Twitter Inc.’s initial public offering may be a great opportunity for investors, but there’s significant risk of a disappointing payoff in the early days and weeks following the social media giant’s debut, says Colin Cieszynski, a market analyst at CMC Markets Canada.
“Analysis of previous technology and social media IPOs with high public profiles over the last ten years shows that, while shares have tended to get off to a strong start (even Facebook briefly traded above its IPO price on the first day), initial gains are not usually sustainable,” he said in a report on Tuesday.
Twitter boosted its IPO price to US$23 to US$25 a share earlier this week, but is already several times oversubscribed at the higher end of the range and will likely set a final offering price above that.
Mr. Cieszynski said there is often unfilled demand for blockbuster IPOs such as Twitter, which tends to drive initial spikes on the day of the stock’s debut, as individual investors and traders jump into the trade.
But he points out those spikes are often short lived for several reasons, including a drop off in investor interest.
“Once leftover demand from the IPO is filled, it becomes another of thousands of stocks available for trading,” he said.
He also noted there is a quiet period for research following an IPO, whereby analysts at firms that underwrite the IPO are prohibited by regulation to publish research on the company for a specific number of days.
“This tends to take the wind out of a new stock’s sails for a while until the blackout ends and brokers/analysts are able to get out and drum up interest again,” he said.
Mr. Cieszynski also said a hot IPO may create extremely high expectations and raise the risk of disappointments when earnings come out.
“The problem is that IPOs are usually undertaken to raise money for new initiatives that can take a while to be implemented and become profitable, he said. “This can lead to disappointment with the first few earnings reports. With Facebook, it took over a year for its mobile advertising offering to really take off, at which point the shares doubled in value in under three months.”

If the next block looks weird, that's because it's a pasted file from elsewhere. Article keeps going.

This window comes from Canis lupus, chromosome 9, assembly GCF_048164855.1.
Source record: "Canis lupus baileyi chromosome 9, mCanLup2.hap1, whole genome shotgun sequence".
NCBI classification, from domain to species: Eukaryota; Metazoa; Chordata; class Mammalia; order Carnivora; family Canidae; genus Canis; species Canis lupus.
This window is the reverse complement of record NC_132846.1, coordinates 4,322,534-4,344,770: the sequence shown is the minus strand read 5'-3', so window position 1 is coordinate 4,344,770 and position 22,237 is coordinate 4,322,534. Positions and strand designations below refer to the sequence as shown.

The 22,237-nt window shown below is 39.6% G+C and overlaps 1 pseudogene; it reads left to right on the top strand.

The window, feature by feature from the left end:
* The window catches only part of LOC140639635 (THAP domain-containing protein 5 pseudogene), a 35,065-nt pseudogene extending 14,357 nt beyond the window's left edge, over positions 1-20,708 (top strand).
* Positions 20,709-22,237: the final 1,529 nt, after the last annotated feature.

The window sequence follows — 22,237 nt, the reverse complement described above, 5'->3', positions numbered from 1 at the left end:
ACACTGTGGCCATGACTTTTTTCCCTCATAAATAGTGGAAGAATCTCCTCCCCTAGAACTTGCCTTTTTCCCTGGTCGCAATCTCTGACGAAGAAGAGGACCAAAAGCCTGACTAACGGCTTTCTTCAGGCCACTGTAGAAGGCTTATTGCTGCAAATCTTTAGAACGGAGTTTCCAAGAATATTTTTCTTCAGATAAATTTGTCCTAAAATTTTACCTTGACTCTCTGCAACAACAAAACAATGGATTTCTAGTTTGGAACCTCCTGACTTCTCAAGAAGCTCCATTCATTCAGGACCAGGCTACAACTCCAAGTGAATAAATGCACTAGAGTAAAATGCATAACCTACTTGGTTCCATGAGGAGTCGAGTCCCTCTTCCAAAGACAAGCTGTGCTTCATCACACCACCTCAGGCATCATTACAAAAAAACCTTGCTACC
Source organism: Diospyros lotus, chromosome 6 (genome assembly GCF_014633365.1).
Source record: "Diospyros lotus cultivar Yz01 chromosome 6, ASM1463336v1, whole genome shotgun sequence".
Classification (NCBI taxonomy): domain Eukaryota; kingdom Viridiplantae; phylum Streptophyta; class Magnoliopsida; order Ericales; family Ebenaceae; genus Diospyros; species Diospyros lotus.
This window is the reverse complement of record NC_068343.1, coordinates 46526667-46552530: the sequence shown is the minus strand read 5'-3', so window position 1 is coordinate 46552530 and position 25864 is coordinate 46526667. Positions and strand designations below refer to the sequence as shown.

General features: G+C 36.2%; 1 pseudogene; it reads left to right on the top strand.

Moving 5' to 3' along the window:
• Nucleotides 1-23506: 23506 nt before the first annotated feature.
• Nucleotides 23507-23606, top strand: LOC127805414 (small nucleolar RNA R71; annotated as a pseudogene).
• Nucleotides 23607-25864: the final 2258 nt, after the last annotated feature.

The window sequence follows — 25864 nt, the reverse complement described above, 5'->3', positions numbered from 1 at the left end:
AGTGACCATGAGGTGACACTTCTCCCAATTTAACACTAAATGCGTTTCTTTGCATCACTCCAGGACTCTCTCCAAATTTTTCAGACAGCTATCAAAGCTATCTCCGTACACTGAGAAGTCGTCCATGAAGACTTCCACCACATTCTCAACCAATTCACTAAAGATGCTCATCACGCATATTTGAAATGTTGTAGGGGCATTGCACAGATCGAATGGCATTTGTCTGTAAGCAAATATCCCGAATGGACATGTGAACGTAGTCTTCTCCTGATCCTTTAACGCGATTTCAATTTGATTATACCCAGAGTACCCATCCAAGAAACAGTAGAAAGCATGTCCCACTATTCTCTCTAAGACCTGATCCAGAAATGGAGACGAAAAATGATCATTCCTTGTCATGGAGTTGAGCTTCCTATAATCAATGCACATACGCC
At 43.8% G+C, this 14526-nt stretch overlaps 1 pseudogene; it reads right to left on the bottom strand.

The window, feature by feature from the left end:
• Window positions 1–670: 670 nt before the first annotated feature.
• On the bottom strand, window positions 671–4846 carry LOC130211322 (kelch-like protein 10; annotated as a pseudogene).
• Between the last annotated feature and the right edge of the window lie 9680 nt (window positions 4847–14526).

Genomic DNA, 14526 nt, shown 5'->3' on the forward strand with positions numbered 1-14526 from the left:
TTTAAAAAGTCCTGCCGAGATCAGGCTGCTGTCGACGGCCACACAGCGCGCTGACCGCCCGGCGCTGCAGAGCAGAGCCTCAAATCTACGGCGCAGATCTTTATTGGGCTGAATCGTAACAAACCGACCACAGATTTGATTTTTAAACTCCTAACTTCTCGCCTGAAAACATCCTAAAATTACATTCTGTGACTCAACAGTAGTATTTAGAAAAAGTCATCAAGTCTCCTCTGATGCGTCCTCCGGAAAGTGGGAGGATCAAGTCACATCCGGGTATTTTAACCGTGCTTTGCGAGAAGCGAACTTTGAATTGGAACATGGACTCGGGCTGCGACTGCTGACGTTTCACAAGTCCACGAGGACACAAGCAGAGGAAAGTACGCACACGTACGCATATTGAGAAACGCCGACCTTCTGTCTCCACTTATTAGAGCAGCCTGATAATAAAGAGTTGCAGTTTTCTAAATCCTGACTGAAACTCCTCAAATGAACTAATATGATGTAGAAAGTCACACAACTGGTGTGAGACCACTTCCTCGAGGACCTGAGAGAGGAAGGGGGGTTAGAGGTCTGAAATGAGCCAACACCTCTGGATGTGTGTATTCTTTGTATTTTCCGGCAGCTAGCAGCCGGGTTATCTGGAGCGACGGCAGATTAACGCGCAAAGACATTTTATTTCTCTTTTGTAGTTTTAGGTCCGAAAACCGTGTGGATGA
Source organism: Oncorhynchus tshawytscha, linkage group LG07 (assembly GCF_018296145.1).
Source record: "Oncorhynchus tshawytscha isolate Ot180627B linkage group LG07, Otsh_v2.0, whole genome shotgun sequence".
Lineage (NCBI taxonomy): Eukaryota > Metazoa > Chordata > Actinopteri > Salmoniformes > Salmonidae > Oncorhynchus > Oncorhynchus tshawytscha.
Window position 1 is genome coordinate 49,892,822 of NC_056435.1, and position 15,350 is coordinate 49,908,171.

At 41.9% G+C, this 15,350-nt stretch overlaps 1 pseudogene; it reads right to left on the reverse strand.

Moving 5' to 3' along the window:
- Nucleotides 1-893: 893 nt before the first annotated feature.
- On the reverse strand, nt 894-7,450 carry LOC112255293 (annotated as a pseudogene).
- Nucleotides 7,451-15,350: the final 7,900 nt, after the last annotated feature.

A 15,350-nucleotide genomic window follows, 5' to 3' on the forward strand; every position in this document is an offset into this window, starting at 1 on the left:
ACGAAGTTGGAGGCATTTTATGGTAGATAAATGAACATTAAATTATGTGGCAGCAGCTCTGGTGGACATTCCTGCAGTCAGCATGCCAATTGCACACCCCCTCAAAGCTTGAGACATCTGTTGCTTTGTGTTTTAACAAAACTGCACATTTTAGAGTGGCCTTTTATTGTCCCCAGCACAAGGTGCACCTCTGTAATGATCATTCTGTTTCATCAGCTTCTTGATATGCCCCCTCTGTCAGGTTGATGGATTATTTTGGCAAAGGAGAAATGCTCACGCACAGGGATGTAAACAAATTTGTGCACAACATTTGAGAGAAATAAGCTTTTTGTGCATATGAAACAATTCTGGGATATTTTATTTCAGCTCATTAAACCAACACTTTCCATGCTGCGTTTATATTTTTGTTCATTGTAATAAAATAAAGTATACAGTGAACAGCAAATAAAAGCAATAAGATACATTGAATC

It also takes time for companies that are new to the markets to build a track record. Trading in the days following an IPO can be particularly volatile and can create opportunities to profit from moves in both directions. Eventually, trading tends to be driven by company performance and broad market conditions, just as they do for more established stocks.
Mr. Cieszynski added that Twitter seems to have learned from Facebook’s missteps and appears to be doing all the right things to sell its IPO while trying to avoid over-hyping the issue.
The micro-blog provider could also benefit from the rally in other Internet and social-media companies in recent months, including impressive gains by Facebook and Google Inc.
“In this environment, it’s possible Twitter could have a strong opening day,” he said. “Regardless of how it performs initially, history suggests that at some point it could have a period of consolidation and may even trade under its IPO price for a time.”
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